Gabriel Eze had always wanted to be an entrepreneur but his forays into several ventures had not been successful. One day, he had a conversation with Abigail Edwards, an employee of Pace Enterprises, a major manufacturing company in the United Kingdom. Pace Enterprises had been looking to enter into the Nigerian market and, as such, they were seeking a reliable distributor of their products. Having been disappointed by several potential agents, Abigail was initially skeptical but she was eventually won over by Gabriel’s sincerity, humility and evident passion for their products. She decided to take the risk of allowing Gabriel to be their sole distributor in Nigeria.
Gabriel was overjoyed by the opportunity but soon ran into an obstacle. In order to take up the franchise, he needed strong financial capacity because the business was capital intensive. He had a wealth of knowledge, experience and network but no funds to back up his new venture. He decided to raise the required capital by selling equity in his company to his family and friends.
After making this decision, he contacted Seun Odudu, a friend of his who was a banker. He explained the business to him; its opportunities and future prospects. He then invited him to purchase the shares of the company as a shareholder. Seun believed in the business but refused to commit until he had done his due diligence. He proceeded to travel to the United Kingdom to verify the existence of Pace Enterprises. After this confirmation, he bought a stake of 30% in the company, thus providing the much-needed capital infusion for Gabriel’s distributorship. Today, the fledgling idea has grown in leaps and bounds, turning in annual revenue in excess of a billion naira.
Access to finance remains one of the key challenges of aspiring business owners. To close this gap, friends and family remains one of the more viable means of securing initial funding for a new business. However, there’s a right way and a wrong way to go about this. Here are a few rules of thumb to remember when asking friends and family members for money:
Be professional at all times: The request should be presented in a businesslike manner, just like one would deal with a banker or investor. The potential of the business along with the risks involved should be carefully and fully described.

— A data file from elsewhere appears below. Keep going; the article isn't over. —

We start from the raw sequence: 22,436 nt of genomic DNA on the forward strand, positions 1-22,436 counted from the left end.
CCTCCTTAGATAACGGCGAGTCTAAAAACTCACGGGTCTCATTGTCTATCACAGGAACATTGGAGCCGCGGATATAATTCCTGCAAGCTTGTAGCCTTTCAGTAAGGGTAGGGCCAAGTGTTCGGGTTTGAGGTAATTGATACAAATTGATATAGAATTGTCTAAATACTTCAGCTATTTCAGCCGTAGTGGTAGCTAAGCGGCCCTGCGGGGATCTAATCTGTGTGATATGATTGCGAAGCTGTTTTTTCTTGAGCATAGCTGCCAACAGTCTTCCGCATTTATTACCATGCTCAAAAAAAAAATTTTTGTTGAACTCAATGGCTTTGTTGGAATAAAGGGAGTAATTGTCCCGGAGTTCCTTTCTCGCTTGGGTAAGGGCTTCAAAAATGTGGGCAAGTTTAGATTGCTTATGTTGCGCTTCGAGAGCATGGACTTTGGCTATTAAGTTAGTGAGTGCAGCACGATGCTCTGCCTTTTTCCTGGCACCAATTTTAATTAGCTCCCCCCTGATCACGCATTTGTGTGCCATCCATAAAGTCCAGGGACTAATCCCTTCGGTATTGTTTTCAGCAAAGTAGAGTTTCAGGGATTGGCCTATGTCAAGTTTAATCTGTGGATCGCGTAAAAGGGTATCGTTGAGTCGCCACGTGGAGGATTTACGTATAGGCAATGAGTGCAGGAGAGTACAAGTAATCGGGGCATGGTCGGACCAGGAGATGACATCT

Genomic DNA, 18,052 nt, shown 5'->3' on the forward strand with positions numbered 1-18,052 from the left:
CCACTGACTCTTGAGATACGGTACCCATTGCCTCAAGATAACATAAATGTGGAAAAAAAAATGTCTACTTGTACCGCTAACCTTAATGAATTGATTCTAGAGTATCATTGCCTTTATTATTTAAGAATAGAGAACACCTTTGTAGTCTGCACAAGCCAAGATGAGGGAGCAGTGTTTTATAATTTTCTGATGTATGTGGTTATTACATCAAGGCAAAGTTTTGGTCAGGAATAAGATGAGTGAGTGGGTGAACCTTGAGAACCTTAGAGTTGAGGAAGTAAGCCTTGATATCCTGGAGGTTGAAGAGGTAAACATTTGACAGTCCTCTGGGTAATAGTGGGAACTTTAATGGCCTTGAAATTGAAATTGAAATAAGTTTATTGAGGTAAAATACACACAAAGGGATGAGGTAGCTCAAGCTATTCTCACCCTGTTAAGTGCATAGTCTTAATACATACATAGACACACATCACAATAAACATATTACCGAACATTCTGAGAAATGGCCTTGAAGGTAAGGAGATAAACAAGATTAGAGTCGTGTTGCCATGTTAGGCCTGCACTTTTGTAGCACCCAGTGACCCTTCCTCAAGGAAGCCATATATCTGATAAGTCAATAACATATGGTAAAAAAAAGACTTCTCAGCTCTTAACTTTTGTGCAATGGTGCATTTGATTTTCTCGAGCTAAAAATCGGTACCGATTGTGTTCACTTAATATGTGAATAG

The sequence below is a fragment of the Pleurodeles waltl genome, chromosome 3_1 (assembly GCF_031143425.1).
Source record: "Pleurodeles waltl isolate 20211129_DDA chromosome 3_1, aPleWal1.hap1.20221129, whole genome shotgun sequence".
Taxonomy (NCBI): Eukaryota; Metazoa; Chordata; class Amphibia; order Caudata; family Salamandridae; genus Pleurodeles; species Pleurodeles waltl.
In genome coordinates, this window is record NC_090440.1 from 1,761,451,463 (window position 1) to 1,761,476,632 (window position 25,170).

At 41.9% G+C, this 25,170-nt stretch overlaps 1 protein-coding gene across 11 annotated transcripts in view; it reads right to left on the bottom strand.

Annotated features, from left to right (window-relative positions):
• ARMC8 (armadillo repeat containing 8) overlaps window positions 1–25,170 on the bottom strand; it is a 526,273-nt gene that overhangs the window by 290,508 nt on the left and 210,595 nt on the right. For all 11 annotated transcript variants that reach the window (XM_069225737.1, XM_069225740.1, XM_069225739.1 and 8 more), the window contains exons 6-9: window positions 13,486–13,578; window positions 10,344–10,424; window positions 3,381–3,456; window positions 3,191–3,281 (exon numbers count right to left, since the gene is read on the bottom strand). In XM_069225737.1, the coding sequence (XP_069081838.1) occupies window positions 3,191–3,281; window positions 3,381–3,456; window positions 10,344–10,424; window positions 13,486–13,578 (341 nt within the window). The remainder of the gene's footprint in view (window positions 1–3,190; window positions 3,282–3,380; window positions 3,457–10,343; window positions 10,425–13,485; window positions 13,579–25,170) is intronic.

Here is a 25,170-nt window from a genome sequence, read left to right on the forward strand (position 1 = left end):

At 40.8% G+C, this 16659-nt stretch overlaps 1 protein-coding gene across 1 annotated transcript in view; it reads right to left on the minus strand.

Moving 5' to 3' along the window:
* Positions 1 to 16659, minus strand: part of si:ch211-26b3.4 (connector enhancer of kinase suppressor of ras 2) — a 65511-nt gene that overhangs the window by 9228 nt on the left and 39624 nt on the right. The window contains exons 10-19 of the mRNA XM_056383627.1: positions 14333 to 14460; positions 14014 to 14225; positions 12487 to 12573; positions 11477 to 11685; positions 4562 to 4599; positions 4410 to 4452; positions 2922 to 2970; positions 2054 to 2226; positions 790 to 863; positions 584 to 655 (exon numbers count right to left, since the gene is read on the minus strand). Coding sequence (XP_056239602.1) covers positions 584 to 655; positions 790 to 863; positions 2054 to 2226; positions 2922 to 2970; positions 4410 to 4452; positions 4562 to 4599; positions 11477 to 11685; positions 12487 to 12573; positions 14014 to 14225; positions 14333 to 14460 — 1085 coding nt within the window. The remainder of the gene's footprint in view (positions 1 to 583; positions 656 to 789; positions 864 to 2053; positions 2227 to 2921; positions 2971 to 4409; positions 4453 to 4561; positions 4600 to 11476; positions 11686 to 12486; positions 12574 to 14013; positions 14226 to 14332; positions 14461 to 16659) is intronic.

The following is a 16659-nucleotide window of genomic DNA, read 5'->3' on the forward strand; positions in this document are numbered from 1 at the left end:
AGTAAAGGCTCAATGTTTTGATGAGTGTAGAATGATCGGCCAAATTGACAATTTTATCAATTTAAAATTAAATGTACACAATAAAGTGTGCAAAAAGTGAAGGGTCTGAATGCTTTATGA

Prepare the required documentation: If the help the entrepreneur receives is in the form of a loan, a promissory note should be prepared, with a repayment schedule, and the note should be signed by both parties. Stipulating the terms of the loan in writing reduces the potential of a misunderstanding and protects both the entrepreneur and the friend or family member providing the funding.
Approach the right people: Financial help should be requested only from those who are in a legitimate position to offer assistance. It’s not a good idea to ask certain friends or family members, regardless of how much they may have expressed a willingness to help, for assistance if losing the money would cripple them financially.
Friends and family are viable sources of funds for many new ventures. According to Fundable data, 38 percent of start-ups are funded by friends and family, with an average investment of $23,000. This type of contribution often comes in the form of loans or investments, but can also involve outright gifts, foregone or delayed compensation (if a friend or family member works for the new venture), or reduced or free rent.
However, care needs to be applied when utilizing this source of funding, as entrepreneurs who are unable to repay a loan to a friend or family member risk not only damaging their business relationship with them, but their personal relationship as well.